What makes session cookies RESTless?
By REST architecture you have a REST service and multiple REST clients. The users use those clients to send requests to the service. There are two states by this architecture:
- application state (or client state or session state) which belongs to the REST client and
- resource state which is maintained by the service.
The best definition of statelessness is the following (I rephrased the definition I found here):
The communication between the REST service and the REST client is stateless, when the data stored by the service does not grow with the count of the user sessions.
So the user sessions is maintained by the REST client. This is good because this way the service will scale very well. If you have a HTTP server side REST client on a different domain, which uses curl to communicate with the REST service, then you can use sessions by that client. The only constraint here, that your service should not store the application state, you have to send that information with every request. You can use queryString, http headers, http auth, even cookies to send the part of the application state which is important to process your request. If the user's permission is an important factor, then you have to authenticate the user by every request. This can be slow, but you can use a
credentials -> (identity, permissions) cache to make things faster.
The line between client state and resource state is permeable. For example by a webshop you usually have a cart. Normally the cart is the part of the application state, but if you want to allocate units of stock as users place items in carts, then the cart - not necessarily, but - can be part of the resource state.
I made many data flow graphs which contain example authorization solutions:
The best solution is sending credentials with http auth by every request, and authenticate every request by the REST service.
A semi stateless solution to create a proxy server which does the authorization, and cut off the stateful part from the request. This cut off part can be done two ways. The simple way is sending the the user identity to the service, and let it handle the permission dependent part of request processing. The hard way is splitting the permission dependent part of the resource logic under different urls. For example by a profile page:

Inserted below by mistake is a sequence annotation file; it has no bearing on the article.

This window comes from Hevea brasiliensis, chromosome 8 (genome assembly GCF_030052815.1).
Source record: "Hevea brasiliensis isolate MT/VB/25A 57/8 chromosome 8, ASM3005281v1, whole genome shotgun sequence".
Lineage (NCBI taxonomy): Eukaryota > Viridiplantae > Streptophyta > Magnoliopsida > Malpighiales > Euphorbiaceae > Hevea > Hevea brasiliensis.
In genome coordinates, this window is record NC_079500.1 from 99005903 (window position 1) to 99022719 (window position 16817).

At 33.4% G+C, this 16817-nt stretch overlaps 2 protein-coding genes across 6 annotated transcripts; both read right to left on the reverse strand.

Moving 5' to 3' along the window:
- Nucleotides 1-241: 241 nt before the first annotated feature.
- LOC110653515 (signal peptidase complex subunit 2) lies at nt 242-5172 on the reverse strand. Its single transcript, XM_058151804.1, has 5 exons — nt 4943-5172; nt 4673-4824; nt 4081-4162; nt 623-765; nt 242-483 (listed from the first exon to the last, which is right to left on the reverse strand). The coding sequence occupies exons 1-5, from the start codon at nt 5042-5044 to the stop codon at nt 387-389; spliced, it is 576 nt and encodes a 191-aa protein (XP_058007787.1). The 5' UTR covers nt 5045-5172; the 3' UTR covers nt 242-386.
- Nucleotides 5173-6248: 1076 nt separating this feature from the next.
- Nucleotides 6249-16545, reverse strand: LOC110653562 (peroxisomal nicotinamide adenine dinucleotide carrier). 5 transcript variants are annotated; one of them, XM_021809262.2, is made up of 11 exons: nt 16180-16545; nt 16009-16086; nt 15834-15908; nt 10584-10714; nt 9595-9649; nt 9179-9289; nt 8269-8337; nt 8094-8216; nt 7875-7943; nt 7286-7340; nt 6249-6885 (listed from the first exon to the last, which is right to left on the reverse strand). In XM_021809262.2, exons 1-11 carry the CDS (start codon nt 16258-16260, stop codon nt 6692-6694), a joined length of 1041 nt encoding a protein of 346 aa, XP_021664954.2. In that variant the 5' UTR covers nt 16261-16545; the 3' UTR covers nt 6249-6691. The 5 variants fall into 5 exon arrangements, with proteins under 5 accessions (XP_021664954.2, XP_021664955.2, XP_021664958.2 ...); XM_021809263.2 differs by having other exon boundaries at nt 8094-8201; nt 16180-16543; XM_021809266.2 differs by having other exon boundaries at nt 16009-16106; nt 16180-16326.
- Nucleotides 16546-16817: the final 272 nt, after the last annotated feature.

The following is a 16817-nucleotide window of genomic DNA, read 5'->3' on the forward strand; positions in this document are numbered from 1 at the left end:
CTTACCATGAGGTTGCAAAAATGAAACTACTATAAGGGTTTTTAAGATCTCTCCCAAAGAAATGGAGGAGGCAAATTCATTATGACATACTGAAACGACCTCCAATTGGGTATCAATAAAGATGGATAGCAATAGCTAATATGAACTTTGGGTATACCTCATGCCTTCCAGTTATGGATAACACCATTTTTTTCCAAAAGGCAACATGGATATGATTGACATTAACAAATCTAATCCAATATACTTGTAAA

/user/123 will be the basic view, de
/user/123?owner=true will be the editable view, etc... By this case the proxy can check the permissions and send the request through, or it can refuse the request and send a 403 or 401 status. This solution is the very well cacheable, but very hard to maintain. So it is not recommended and the client-proxy communication is far from stateless...
Another solution to create an authorization server probably on different domain, which handles authentication and authorization and from which the service can get the permissions or user identity for processing the request.
If you have an open api and your client is developed by strangers, then you have to write a permission sharing application which does the authentication and authorization part. When the user interacts with the client, it asks an access token from your application. By this stage the user has to login and grant permission to the actual client. This part must go in a secure way, the client should not get the credentials, just an access token to send the request. After that the service checks whether the access token is valid, and accept or deny the request.